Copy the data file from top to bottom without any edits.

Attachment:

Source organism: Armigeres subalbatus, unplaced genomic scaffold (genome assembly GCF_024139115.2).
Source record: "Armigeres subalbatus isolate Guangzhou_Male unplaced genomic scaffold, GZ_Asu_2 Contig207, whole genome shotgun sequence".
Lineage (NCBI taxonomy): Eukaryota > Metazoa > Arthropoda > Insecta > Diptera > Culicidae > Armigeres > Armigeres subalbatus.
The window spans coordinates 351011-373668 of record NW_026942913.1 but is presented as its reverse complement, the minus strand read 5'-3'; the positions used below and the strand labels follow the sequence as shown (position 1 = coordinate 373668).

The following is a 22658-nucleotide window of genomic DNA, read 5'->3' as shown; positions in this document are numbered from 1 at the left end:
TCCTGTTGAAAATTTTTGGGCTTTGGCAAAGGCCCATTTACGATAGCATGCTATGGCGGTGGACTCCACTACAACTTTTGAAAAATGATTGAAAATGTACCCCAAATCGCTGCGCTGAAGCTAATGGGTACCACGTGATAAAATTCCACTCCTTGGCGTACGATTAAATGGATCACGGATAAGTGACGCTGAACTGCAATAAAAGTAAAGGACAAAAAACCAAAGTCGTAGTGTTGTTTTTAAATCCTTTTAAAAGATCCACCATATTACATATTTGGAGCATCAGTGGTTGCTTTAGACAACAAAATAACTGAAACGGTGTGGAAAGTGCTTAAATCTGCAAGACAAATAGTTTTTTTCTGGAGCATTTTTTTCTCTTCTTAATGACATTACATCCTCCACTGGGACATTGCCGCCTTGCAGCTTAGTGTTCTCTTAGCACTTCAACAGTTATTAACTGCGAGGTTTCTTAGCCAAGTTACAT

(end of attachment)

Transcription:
Source organism: Armigeres subalbatus, unplaced genomic scaffold (genome assembly GCF_024139115.2).
Source record: "Armigeres subalbatus isolate Guangzhou_Male unplaced genomic scaffold, GZ_Asu_2 Contig207, whole genome shotgun sequence".
Lineage (NCBI taxonomy): Eukaryota > Metazoa > Arthropoda > Insecta > Diptera > Culicidae > Armigeres > Armigeres subalbatus.
The window spans coordinates 351011-373668 of record NW_026942913.1 but is presented as its reverse complement, the minus strand read 5'-3'; the positions used below and the strand labels follow the sequence as shown (position 1 = coordinate 373668).

The following is a 22658-nucleotide window of genomic DNA, read 5'->3' as shown; positions in this document are numbered from 1 at the left end:
TCCTGTTGAAAATTTTTGGGCTTTGGCAAAGGCCCATTTACGATAGCATGCTATGGCGGTGGACTCCACTACAACTTTTGAAAAATGATTGAAAATGTACCCCAAATCGCTGCGCTGAAGCTAATGGGTACCACGTGATAAAATTCCACTCCTTGGCGTACGATTAAATGGATCACGGATAAGTGACGCTGAACTGCAATAAAAGTAAAGGACAAAAAACCAAAGTCGTAGTGTTGTTTTTAAATCCTTTTAAAAGATCCACCATATTACATATTTGGAGCATCAGTGGTTGCTTTAGACAACAAAATAACTGAAACGGTGTGGAAAGTGCTTAAATCTGCAAGACAAATAGTTTTTTTCTGGAGCATTTTTTTCTCTTCTTAATGACATTACATCCTCCACTGGGACATTGCCGCCTTGCAGCTTAGTGTTCTCTTAGCACTTCAACAGTTATTAACTGCGAGGTTTCTTAGCCAAGTTACAT